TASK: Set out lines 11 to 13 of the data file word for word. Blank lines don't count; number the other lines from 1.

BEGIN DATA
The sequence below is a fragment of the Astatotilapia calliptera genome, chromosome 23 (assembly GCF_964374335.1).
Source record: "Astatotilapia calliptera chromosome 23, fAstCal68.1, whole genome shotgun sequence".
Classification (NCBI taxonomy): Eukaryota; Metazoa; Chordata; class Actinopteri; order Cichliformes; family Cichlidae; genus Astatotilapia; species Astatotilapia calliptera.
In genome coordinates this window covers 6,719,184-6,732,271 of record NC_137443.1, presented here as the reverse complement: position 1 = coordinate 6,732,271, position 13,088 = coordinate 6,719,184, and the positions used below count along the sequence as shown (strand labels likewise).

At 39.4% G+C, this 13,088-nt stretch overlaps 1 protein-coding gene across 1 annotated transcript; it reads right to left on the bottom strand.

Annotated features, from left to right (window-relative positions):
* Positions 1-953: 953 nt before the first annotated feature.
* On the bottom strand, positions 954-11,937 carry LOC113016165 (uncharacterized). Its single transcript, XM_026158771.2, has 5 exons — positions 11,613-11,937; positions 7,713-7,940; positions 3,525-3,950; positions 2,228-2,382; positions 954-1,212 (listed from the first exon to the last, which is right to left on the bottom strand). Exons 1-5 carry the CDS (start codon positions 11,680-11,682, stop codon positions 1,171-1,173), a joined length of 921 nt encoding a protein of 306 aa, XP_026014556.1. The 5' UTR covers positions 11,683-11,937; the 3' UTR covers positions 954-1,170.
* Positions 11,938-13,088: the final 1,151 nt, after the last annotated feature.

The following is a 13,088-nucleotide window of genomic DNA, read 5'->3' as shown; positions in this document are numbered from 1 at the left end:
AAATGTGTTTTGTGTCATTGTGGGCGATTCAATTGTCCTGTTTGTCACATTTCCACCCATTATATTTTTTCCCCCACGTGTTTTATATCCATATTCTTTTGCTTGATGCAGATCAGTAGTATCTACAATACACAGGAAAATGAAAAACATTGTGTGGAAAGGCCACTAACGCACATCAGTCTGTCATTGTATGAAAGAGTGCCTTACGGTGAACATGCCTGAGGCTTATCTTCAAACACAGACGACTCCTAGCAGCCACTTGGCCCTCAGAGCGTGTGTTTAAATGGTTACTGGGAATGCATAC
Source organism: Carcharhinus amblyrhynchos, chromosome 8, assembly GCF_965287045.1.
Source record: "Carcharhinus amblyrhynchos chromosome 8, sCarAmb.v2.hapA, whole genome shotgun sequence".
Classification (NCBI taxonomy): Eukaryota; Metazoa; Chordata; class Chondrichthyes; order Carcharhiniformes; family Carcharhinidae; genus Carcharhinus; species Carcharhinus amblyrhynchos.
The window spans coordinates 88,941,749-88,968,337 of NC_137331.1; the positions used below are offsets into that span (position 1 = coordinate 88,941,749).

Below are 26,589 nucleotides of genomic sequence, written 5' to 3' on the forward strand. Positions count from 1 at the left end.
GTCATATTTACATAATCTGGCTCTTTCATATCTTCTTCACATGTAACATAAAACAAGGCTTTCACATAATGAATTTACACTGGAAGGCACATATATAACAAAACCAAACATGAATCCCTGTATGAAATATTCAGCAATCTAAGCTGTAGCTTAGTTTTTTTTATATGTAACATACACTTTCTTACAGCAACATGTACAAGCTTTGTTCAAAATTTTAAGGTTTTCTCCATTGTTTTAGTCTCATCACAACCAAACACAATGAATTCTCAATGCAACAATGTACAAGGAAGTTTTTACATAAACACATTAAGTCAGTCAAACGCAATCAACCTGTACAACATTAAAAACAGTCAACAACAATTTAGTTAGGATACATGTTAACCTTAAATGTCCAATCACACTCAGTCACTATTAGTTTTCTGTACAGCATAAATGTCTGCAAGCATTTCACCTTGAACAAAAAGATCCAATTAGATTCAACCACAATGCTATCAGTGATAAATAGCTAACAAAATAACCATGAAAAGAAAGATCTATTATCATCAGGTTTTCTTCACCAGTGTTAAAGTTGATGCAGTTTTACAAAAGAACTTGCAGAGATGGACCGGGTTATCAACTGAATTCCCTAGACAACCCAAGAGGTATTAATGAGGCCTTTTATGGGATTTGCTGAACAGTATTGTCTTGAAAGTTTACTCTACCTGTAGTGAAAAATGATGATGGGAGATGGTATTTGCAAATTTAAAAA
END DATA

AAATGTGTTTTGTGTCATTGTGGGCGATTCAATTGTCCTGTTTGTCACATTTCCACCCATTATATTTTTTCCCCCACGTGTTTTATATCCATATTCTTTTGCTTGATGCAGATCAGTAGTATCTACAATACACAGGAAAATGAAAAACATTGTGTGGAAAGGCCACTAACGCACATCAGTCTGTCATTGTATGAAAGAGTGCCTTACGGTGAACATGCCTGAGGCTTATCTTCAAACACAGACGACTCCTAGCAGCCACTTGGCCCTCAGAGCGTGTGTTTAAATGGTTACTGGGAATGCATAC
Source organism: Carcharhinus amblyrhynchos, chromosome 8, assembly GCF_965287045.1.
Source record: "Carcharhinus amblyrhynchos chromosome 8, sCarAmb.v2.hapA, whole genome shotgun sequence".